Academic journal article International Review of Mission

Partnership and Missionary Personnel

Academic journal article International Review of Mission

Partnership and Missionary Personnel

Article excerpt


Joyce Bowers is the Associate Director for International Personnel in the Division for Global Mission of the Evangelical Church of America. She prepared this paper as a contribution to the study on "International Relationships in Mission," by addressing the issue of partnership as it affects and is expressed in the sending and receiving of personnel in cross-cultural mission.

Partnership or accompaniment?

The use of the words "partners" and "partnership" to designate the relationship between traditional missionary sending churches of the north (mostly in Europe and North America) and traditional missionary receiving churches of the south (mostly in the "two-thirds world") is currently being questioned. In the standard use of English, "partner" usually designates equality, for example, partners in owning a business, partners in a law firm, or partners in marriage. The use of the word "partners" by churches of the north when referring to churches of the south usually designates a working relationship, often of long standing, and is a term of respect. The use of the word "partners" by churches of the south may be primarily to designate "sources of funding and personnel." In terms of material wealth, the churches of the north are the "haves" and the churches of the south are the "have-nots." So, to the degree that financial resources are the focus of the interaction, they are not equal partners, and perhaps therefore another term is needed. On the other hand, with regard to spiritual and other resources, and in the eyes of God, they are equal partners, so the term is valid in that sense.

Some have suggested the word "accompaniment" be used to better express the nature of the relationship between churches of the north and those of the south. When people accompany one another, they walk together, supporting and encouraging one another, and sharing the same experience. The term implies care and mutual respect, but not necessarily equality. The image of Jesus with the disciples on the road to Emmaus comes to mind. The word "accompaniment" is often associated with Latin American experience, liberation theology, etc., and is therefore not usually used in reference to Africa or Asia. But perhaps the word should be "liberated" from those restrictions!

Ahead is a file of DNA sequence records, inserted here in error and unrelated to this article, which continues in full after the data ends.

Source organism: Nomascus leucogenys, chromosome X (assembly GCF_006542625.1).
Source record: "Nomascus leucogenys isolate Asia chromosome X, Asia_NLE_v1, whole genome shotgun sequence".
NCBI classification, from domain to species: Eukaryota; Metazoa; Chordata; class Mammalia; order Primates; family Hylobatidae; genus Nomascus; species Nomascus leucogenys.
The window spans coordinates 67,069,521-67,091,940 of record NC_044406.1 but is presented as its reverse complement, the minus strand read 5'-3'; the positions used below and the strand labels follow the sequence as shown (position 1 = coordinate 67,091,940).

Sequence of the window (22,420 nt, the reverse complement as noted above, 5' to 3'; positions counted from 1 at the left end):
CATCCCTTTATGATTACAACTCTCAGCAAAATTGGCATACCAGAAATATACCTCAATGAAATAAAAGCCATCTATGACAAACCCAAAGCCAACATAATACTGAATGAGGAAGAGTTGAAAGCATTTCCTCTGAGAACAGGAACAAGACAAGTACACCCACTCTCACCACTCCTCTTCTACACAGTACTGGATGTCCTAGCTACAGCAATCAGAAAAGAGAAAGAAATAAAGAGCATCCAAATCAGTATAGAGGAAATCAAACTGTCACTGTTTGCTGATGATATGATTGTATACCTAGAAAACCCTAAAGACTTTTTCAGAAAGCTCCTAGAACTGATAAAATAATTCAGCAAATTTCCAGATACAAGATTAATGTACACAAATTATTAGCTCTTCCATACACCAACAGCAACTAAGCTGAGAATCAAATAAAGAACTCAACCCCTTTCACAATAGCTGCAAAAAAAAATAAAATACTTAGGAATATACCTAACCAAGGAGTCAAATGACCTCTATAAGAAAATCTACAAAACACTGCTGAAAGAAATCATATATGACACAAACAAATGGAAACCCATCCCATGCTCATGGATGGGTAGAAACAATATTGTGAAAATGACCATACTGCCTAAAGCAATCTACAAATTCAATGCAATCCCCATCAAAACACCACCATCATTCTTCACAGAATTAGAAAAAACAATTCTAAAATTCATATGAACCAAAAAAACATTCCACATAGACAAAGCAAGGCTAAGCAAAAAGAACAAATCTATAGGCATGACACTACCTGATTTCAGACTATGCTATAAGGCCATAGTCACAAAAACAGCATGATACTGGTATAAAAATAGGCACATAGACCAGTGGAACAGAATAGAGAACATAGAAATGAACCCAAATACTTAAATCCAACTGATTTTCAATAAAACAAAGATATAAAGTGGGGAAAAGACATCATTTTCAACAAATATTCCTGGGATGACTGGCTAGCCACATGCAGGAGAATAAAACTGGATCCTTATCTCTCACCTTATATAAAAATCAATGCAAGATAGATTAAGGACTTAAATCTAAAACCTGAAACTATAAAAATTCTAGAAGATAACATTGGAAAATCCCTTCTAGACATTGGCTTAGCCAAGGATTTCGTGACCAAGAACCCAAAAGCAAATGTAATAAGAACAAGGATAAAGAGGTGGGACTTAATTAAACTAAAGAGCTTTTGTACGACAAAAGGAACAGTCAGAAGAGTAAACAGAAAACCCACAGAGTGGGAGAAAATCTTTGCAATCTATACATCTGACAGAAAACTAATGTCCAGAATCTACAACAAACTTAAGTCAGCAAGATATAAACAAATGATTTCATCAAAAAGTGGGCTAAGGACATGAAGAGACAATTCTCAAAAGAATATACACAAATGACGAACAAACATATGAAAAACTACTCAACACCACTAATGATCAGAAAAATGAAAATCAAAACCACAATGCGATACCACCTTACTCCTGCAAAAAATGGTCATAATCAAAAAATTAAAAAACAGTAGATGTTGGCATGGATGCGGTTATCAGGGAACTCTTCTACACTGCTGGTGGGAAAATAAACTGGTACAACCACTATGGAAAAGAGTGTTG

But, despite the reservations just expressed, the words "partner" and "partnership" are used in this paper. The intent is to connote equally valued though not necessarily equal partners.

Some unavoidable limitations

The author is a part of a large, materially wealthy, relatively powerful church in North America - the Evangelical Lutheran Church in America. This paper therefore reflects the perspective of a traditional missionary sending body, and cannot honestly be written from any other perspective. The perspective of traditional receiving bodies should be expressed by someone in that position.

The disparity in material wealth is an unalterable truth of our present existence, and cannot be ignored or discounted. This paper, therefore, is written from the perspective of churches that, unfortunately, have not yet really learned how to receive; it discusses their relationships in mission with churches that, unfortunately, have not yet really learned how to give. There has been and still is too much emphasis on funding as the means of giving and receiving, so that if a church cannot give money, it often feels that it has nothing to give.

This discussion of partnership relationships assumes recognized church-to-church relationships. If the sending agency has a project in an area where there is no church with which to cooperate and partner, most of the following could not be practiced. In fact, a church may be present in the area to which missionaries are sent, but if it is not recognized as a legitimate Christian church, there is no partnership to discuss.


How is the "partnership discipline" played out in personnel issues? …

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